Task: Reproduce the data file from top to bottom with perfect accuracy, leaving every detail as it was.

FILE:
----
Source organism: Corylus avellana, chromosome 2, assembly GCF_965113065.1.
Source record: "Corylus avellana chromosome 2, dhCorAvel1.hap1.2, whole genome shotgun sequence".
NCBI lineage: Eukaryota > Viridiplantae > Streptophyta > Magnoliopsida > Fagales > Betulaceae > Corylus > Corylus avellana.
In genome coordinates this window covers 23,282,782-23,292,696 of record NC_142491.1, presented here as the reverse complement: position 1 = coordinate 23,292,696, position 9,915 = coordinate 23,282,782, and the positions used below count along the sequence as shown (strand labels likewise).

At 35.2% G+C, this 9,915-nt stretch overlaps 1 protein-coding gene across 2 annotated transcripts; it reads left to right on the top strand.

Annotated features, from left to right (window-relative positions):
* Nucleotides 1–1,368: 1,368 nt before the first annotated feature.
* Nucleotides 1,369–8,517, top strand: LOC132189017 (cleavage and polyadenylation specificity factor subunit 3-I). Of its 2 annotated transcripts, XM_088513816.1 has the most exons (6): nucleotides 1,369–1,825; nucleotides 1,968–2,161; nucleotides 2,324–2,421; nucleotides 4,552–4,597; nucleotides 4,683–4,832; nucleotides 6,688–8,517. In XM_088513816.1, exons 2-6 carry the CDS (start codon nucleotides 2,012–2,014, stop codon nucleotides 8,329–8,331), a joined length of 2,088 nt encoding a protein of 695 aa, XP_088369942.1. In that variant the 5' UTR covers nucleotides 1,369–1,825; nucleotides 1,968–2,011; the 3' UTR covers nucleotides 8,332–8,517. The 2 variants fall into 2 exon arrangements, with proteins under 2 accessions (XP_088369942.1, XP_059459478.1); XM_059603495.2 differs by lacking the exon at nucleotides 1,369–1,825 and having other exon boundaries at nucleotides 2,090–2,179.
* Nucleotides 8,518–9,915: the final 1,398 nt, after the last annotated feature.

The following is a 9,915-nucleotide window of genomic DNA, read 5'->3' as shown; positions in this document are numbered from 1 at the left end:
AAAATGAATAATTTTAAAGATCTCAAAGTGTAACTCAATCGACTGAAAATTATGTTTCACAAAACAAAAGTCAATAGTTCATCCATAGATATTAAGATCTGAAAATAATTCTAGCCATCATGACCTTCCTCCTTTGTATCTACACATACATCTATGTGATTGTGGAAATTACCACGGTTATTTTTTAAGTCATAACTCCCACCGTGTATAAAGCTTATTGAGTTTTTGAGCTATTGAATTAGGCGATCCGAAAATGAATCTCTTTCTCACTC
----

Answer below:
Source organism: Corylus avellana, chromosome 2, assembly GCF_965113065.1.
Source record: "Corylus avellana chromosome 2, dhCorAvel1.hap1.2, whole genome shotgun sequence".
NCBI lineage: Eukaryota > Viridiplantae > Streptophyta > Magnoliopsida > Fagales > Betulaceae > Corylus > Corylus avellana.
In genome coordinates this window covers 23,282,782-23,292,696 of record NC_142491.1, presented here as the reverse complement: position 1 = coordinate 23,292,696, position 9,915 = coordinate 23,282,782, and the positions used below count along the sequence as shown (strand labels likewise).

At 35.2% G+C, this 9,915-nt stretch overlaps 1 protein-coding gene across 2 annotated transcripts; it reads left to right on the top strand.

Annotated features, from left to right (window-relative positions):
* Nucleotides 1–1,368: 1,368 nt before the first annotated feature.
* Nucleotides 1,369–8,517, top strand: LOC132189017 (cleavage and polyadenylation specificity factor subunit 3-I). Of its 2 annotated transcripts, XM_088513816.1 has the most exons (6): nucleotides 1,369–1,825; nucleotides 1,968–2,161; nucleotides 2,324–2,421; nucleotides 4,552–4,597; nucleotides 4,683–4,832; nucleotides 6,688–8,517. In XM_088513816.1, exons 2-6 carry the CDS (start codon nucleotides 2,012–2,014, stop codon nucleotides 8,329–8,331), a joined length of 2,088 nt encoding a protein of 695 aa, XP_088369942.1. In that variant the 5' UTR covers nucleotides 1,369–1,825; nucleotides 1,968–2,011; the 3' UTR covers nucleotides 8,332–8,517. The 2 variants fall into 2 exon arrangements, with proteins under 2 accessions (XP_088369942.1, XP_059459478.1); XM_059603495.2 differs by lacking the exon at nucleotides 1,369–1,825 and having other exon boundaries at nucleotides 2,090–2,179.
* Nucleotides 8,518–9,915: the final 1,398 nt, after the last annotated feature.

The following is a 9,915-nucleotide window of genomic DNA, read 5'->3' as shown; positions in this document are numbered from 1 at the left end:
AAAATGAATAATTTTAAAGATCTCAAAGTGTAACTCAATCGACTGAAAATTATGTTTCACAAAACAAAAGTCAATAGTTCATCCATAGATATTAAGATCTGAAAATAATTCTAGCCATCATGACCTTCCTCCTTTGTATCTACACATACATCTATGTGATTGTGGAAATTACCACGGTTATTTTTTAAGTCATAACTCCCACCGTGTATAAAGCTTATTGAGTTTTTGAGCTATTGAATTAGGCGATCCGAAAATGAATCTCTTTCTCACTC